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Can predefined DLP rules help prevent HIPAA and PCI DSS violations?

Our DLP product includes predefined rule sets to avoid data leaks that might be a violation of HIPAA or PCI DSS. Is it really worth the time and effort to employ these rule sets?

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Absolutely. Data loss prevention (DLP) products can play an important role in ensuring that sensitive data doesn't leave your organization without authorization. However, as with any security product, they require a certain amount of care and feeding if they are to be used effectively.

In the case of PCI DSS, DLP rules are especially effective because the PCI DSS standard focuses on the protection of payment card information; the primary protected data element -- the card number -- not only follows a standard format, but also contains a check digit that verifies whether a card number is mathematically valid. DLP systems can leverage this formula for the construction of credit card numbers to eliminate a large portion of false positives and send alerts about the unencrypted transmission of credit card information with a high degree of accuracy.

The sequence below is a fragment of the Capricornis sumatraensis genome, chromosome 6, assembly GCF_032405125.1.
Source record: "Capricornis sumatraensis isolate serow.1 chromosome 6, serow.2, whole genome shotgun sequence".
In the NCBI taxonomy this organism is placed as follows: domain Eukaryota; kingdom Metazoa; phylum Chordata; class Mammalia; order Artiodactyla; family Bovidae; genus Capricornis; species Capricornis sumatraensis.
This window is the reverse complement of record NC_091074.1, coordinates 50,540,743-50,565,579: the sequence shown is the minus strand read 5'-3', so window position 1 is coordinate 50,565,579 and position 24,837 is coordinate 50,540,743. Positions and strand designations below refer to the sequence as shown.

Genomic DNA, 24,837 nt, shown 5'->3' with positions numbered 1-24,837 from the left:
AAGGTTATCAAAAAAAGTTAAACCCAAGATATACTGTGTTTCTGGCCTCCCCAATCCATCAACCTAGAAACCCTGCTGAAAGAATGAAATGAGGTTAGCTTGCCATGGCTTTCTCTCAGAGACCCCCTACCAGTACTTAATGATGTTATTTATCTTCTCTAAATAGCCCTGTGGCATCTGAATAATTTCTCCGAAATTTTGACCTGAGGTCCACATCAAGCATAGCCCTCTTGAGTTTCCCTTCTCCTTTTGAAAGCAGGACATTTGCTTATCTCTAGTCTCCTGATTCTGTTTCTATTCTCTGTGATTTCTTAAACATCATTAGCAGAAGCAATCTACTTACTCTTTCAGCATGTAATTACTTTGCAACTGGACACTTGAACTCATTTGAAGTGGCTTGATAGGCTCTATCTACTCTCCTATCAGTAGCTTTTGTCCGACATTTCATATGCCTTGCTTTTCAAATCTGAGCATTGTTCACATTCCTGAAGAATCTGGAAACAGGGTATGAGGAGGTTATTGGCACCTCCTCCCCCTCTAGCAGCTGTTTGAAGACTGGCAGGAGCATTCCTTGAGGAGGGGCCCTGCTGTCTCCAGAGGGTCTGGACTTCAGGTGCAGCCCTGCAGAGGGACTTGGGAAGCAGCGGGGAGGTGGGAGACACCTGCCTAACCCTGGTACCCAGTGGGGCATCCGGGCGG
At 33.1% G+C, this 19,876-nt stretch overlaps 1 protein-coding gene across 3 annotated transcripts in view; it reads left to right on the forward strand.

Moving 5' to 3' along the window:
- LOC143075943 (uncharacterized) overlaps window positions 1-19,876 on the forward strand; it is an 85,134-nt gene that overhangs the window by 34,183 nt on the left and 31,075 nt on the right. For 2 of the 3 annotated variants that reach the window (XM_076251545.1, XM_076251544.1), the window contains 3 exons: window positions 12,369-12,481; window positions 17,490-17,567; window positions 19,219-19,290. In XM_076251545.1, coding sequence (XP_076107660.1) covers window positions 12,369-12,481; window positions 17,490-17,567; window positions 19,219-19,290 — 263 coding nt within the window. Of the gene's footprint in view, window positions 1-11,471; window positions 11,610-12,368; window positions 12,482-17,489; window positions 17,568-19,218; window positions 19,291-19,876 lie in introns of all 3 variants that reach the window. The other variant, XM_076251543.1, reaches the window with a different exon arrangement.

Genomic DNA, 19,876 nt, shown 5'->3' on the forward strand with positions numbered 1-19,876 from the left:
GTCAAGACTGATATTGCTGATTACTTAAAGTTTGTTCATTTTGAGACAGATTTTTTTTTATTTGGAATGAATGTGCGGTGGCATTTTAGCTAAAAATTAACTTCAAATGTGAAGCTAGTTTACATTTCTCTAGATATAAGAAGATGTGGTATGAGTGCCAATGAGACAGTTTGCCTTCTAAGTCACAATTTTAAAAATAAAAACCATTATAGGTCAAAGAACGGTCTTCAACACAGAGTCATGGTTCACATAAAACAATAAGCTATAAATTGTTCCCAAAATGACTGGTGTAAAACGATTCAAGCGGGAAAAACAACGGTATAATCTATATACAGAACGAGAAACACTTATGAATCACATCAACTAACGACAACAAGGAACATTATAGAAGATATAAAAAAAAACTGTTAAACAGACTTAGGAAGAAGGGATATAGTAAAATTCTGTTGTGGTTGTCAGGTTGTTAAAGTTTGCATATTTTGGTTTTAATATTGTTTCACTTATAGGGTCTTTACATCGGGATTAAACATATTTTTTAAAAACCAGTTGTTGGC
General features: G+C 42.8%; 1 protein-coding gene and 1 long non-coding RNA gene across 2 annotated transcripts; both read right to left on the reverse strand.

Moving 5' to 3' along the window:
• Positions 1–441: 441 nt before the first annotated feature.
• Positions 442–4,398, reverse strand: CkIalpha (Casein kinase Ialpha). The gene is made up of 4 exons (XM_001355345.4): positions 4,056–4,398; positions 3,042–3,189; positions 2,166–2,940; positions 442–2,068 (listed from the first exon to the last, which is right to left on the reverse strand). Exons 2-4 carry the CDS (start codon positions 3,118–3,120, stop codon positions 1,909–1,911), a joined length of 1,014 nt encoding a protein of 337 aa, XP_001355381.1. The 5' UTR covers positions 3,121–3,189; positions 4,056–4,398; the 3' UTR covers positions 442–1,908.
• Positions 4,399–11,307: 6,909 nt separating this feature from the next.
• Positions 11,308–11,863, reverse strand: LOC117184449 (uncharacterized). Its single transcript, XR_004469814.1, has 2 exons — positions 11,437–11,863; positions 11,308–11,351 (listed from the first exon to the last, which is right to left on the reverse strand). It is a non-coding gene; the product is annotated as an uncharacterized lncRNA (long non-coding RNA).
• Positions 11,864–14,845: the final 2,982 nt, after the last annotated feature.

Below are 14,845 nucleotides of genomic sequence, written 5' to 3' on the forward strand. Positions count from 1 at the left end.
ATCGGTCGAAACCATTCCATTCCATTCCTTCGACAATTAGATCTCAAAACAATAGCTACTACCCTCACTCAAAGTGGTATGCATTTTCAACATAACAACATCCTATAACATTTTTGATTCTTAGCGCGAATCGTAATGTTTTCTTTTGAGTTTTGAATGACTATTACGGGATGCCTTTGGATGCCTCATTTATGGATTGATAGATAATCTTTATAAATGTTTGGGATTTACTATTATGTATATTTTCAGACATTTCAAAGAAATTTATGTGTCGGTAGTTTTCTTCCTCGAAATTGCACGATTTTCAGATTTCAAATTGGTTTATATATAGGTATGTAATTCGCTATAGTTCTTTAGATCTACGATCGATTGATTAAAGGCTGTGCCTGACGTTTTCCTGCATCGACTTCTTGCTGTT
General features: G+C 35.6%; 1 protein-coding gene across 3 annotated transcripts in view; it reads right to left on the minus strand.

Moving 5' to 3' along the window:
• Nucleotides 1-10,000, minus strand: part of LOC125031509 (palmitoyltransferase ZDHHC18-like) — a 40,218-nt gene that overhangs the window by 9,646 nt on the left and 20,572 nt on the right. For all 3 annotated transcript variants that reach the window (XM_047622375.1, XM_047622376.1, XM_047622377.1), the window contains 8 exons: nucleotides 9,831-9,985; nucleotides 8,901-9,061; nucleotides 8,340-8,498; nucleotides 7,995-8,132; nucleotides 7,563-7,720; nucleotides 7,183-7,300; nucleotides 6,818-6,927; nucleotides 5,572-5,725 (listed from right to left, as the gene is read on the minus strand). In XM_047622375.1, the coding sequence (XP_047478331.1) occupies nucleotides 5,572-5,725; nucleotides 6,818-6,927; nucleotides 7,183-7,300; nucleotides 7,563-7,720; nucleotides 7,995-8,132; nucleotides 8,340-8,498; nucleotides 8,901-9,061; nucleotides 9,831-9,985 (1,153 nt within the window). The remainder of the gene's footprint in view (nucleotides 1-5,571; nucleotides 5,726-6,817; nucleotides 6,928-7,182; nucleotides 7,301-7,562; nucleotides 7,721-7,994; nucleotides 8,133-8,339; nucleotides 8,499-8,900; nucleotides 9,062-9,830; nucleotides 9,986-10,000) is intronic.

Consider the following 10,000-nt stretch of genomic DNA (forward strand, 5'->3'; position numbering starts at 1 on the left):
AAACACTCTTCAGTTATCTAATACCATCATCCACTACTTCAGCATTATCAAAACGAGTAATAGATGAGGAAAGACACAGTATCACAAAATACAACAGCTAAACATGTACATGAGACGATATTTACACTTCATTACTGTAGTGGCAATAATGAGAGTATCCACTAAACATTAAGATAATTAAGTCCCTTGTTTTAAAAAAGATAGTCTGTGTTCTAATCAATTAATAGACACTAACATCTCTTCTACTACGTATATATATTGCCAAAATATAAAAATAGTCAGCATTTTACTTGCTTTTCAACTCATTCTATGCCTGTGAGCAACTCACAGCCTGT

Using DLP products to detect the transfer of other sensitive information, such as health records protected by HIPAA, can be a bit trickier, as the information may come in many forms, including unstructured data. Such challenges require a much more thoughtful approach to DLP. Security professionals attempting to protect against the unauthorized exfiltration of HIPAA information should consider a variety of DLP tactics, including keyword matching, analysis of sender and recipient information, and the tagging of specific files that may contain sensitive information. However, it is likely that DLP systems used in this capacity will experience a higher number of false positives than the simpler credit-card use case. One potential way to reduce the false positive rate is by using a DLP system with the capability of "tagging" sensitive documents, but this depends upon having all sensitive information clearly identified in advance and having those tags preserved across versions and derivative documents.

This was first published in September 2013

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